AI News and Developments

Posted in: Artificial Intelligence, News


The Most Insane Week of AI News In Months!

The AI world had a busy week with significant developments and announcements.

  • OpenAI introduced Code Interpreter for Chat GPT Plus members, showcasing various impressive use cases.
  • Chat GPT with Code Interpreter can detect faces, create animations, and interpret data from CSV files.
  • Sarah Silverman and other authors filed a lawsuit against OpenAI and Meta, alleging copyright infringement.
  • Stable Diffusion XL 1.0 was previewed, allowing users to train the data set through a voting system in the Stable Diffusion Discord.
  • Anthropics released Cloud 2 into open beta, offering a large publicly available model that can be used for free in the US and the UK.
  • Beehive added AI features to its platform, including an AI writing assistant and AI text tools.
  • Shutterstock expanded its partnership with OpenAI, introducing Notebook LM, which turns files in Google Drive into a searchable database.
  • Elon Musk announced, a collaboration with top AI researchers, to address AI-related concerns.
  • Other notable updates include Epidemic Sound’s Sound Match, Bard’s new features, Stable Doodle by Clip Drop, and Leonardo AI’s Prompt Magic version 3.

So of course, the busiest week that we’ve probably seen in the AI world since March of ’23 just so happens to be the week I’m on vacation in Colorado, so that’s awesome. But don’t worry, I’ve managed to keep up with all of the things that are happening, and I’m gonna break it all down for you right now.

If you’re not familiar with what AI is, well, Vice President Kamala Harris has a great explanation for you. AI is kind of—it’s first of all, it’s two letters, it means artificial intelligence. Now that we’ve gotten that out of the way, let’s talk about Code Interpreter.

Last week, OpenAI announced that Code Interpreter would be available for all Chat GPT Plus members, and this week we finally all got access to it. The cool stuff that people have been doing with it has been all over Twitter lately. Now, I do plan on making a full breakdown of some of the coolest things I’ve seen Code Interpreter do, but for now, here are some examples of what some people have used it for.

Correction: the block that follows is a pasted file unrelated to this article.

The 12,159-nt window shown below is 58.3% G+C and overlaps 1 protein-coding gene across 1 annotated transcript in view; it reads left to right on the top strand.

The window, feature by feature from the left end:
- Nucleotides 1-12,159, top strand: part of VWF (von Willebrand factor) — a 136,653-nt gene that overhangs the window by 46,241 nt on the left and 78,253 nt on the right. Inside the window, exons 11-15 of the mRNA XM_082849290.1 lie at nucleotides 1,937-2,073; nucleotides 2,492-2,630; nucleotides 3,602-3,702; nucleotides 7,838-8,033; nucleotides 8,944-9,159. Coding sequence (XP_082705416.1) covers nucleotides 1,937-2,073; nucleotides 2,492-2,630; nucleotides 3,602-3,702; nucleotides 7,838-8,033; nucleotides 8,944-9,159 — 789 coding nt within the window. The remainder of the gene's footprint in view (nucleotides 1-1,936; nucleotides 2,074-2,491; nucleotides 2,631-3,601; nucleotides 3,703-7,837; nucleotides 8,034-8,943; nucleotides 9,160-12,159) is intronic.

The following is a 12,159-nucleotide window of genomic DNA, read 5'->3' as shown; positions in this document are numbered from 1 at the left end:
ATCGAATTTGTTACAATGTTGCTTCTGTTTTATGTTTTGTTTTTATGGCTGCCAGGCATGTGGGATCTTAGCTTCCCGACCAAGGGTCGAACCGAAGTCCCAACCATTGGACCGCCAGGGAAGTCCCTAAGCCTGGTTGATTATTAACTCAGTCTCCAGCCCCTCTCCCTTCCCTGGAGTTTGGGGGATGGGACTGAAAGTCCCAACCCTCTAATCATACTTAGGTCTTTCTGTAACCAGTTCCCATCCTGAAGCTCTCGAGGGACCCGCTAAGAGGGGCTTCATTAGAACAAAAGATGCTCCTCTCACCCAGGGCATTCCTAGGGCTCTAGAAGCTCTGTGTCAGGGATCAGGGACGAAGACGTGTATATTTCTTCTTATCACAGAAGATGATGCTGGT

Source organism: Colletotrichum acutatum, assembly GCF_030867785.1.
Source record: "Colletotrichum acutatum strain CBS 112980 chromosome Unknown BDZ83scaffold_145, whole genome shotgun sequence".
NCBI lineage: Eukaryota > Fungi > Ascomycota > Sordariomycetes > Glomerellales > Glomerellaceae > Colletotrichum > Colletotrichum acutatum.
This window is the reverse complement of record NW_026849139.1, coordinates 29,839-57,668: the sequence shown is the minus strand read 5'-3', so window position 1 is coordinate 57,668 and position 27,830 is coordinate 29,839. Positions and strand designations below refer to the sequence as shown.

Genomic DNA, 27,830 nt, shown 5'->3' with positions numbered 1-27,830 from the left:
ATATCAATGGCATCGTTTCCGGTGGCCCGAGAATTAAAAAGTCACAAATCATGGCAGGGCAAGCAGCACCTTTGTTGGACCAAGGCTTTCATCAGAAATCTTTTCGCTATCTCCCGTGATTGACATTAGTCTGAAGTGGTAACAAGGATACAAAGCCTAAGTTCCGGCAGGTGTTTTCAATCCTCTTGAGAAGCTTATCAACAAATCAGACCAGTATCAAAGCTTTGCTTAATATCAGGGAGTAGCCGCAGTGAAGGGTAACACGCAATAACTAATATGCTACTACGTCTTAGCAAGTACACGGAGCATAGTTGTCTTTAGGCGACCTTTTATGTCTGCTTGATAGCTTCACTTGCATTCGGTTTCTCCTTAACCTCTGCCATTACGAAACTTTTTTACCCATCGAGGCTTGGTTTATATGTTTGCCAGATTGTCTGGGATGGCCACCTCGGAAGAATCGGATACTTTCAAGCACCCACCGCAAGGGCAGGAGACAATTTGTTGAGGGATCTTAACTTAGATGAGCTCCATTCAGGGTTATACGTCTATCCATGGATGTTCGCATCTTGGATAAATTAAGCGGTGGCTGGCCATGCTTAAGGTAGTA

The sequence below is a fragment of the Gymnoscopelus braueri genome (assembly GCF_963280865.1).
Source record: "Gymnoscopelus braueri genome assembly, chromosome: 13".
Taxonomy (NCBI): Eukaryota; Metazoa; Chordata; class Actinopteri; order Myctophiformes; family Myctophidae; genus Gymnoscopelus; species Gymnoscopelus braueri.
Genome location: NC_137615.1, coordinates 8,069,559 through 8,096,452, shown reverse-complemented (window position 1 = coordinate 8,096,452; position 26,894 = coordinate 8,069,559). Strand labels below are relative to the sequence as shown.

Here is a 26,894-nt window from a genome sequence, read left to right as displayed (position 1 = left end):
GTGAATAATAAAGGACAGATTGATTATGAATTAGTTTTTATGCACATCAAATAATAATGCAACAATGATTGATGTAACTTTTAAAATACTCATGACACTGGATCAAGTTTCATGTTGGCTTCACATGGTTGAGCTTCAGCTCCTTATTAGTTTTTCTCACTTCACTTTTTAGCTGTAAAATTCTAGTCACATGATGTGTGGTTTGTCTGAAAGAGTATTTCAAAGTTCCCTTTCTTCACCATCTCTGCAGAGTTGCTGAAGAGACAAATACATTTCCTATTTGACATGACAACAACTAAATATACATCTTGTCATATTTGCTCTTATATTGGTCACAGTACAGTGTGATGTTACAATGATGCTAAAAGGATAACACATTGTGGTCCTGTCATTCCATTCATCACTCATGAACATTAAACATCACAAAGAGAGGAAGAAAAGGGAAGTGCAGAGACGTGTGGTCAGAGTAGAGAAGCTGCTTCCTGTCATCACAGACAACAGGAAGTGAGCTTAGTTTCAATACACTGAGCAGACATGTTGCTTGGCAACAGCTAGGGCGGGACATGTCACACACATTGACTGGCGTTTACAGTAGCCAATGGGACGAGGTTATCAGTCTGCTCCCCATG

My buddy Amar here actually made a video game where Elon Musk fights Mark Zuckerberg using Code Interpreter. We can check out the results here where Elon and Zuck fight, and this was all done in what he says took only 20 minutes to code up. He said he asked GPT-4 Code Interpreter to make an Elon Musk vs. Zuck cage fight game, and it pulled it off in 20 minutes. It goes on to say that Mid-Journey generated the Sprite sheet to actually get the images inside of the game.

Here’s an example from Skullskip showing off the Chat GPT with Code Interpreter can actually detect faces. And here’s another example from Chase Lean where he has this really wide image. He uploaded it into Chat GPT with Code Interpreter and managed to get Code Interpreter to actually pan across the image for him and make this really cool animation.

Now, to get access to Code Interpreter, first off, you have to make sure you are a Chat GPT Plus subscriber. Come down to your little three dots settings here in the bottom, click on settings, click on beta features, and make sure that Code Interpreter is enabled. Here, once you’ve enabled it, underneath the little GPT-4 button here, you should see the ability to use Code Interpreter.